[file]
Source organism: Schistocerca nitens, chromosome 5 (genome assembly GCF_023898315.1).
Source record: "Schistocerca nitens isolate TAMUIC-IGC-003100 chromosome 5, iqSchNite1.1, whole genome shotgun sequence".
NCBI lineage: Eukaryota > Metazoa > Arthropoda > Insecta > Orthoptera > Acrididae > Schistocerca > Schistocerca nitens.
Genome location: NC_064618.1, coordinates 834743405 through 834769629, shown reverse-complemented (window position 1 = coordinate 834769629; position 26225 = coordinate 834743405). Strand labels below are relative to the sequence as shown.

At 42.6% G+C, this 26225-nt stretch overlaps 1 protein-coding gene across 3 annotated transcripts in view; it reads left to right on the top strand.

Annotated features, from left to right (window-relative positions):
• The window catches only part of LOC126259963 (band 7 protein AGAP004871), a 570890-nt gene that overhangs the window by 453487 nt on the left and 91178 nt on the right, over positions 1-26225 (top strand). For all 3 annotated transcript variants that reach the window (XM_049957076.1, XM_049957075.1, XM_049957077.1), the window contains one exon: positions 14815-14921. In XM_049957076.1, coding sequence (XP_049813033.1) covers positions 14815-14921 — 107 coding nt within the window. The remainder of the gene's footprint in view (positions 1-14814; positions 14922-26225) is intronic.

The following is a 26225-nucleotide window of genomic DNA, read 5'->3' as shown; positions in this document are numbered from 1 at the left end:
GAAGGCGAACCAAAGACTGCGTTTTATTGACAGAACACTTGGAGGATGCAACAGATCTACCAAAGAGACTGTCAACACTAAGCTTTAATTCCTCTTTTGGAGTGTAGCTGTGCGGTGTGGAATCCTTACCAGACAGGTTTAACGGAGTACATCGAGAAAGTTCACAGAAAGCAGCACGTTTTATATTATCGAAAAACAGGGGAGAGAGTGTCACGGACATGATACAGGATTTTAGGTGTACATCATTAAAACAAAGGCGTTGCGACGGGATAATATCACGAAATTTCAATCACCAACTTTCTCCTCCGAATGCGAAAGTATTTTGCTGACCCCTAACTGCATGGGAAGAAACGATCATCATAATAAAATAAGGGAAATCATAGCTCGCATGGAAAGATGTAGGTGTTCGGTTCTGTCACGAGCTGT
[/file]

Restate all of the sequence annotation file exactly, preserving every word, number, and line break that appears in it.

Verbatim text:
Source organism: Schistocerca nitens, chromosome 5 (genome assembly GCF_023898315.1).
Source record: "Schistocerca nitens isolate TAMUIC-IGC-003100 chromosome 5, iqSchNite1.1, whole genome shotgun sequence".
NCBI lineage: Eukaryota > Metazoa > Arthropoda > Insecta > Orthoptera > Acrididae > Schistocerca > Schistocerca nitens.
Genome location: NC_064618.1, coordinates 834743405 through 834769629, shown reverse-complemented (window position 1 = coordinate 834769629; position 26225 = coordinate 834743405). Strand labels below are relative to the sequence as shown.

At 42.6% G+C, this 26225-nt stretch overlaps 1 protein-coding gene across 3 annotated transcripts in view; it reads left to right on the top strand.

Annotated features, from left to right (window-relative positions):
• The window catches only part of LOC126259963 (band 7 protein AGAP004871), a 570890-nt gene that overhangs the window by 453487 nt on the left and 91178 nt on the right, over positions 1-26225 (top strand). For all 3 annotated transcript variants that reach the window (XM_049957076.1, XM_049957075.1, XM_049957077.1), the window contains one exon: positions 14815-14921. In XM_049957076.1, coding sequence (XP_049813033.1) covers positions 14815-14921 — 107 coding nt within the window. The remainder of the gene's footprint in view (positions 1-14814; positions 14922-26225) is intronic.

The following is a 26225-nucleotide window of genomic DNA, read 5'->3' as shown; positions in this document are numbered from 1 at the left end:
GAAGGCGAACCAAAGACTGCGTTTTATTGACAGAACACTTGGAGGATGCAACAGATCTACCAAAGAGACTGTCAACACTAAGCTTTAATTCCTCTTTTGGAGTGTAGCTGTGCGGTGTGGAATCCTTACCAGACAGGTTTAACGGAGTACATCGAGAAAGTTCACAGAAAGCAGCACGTTTTATATTATCGAAAAACAGGGGAGAGAGTGTCACGGACATGATACAGGATTTTAGGTGTACATCATTAAAACAAAGGCGTTGCGACGGGATAATATCACGAAATTTCAATCACCAACTTTCTCCTCCGAATGCGAAAGTATTTTGCTGACCCCTAACTGCATGGGAAGAAACGATCATCATAATAAAATAAGGGAAATCATAGCTCGCATGGAAAGATGTAGGTGTTCGGTTCTGTCACGAGCTGT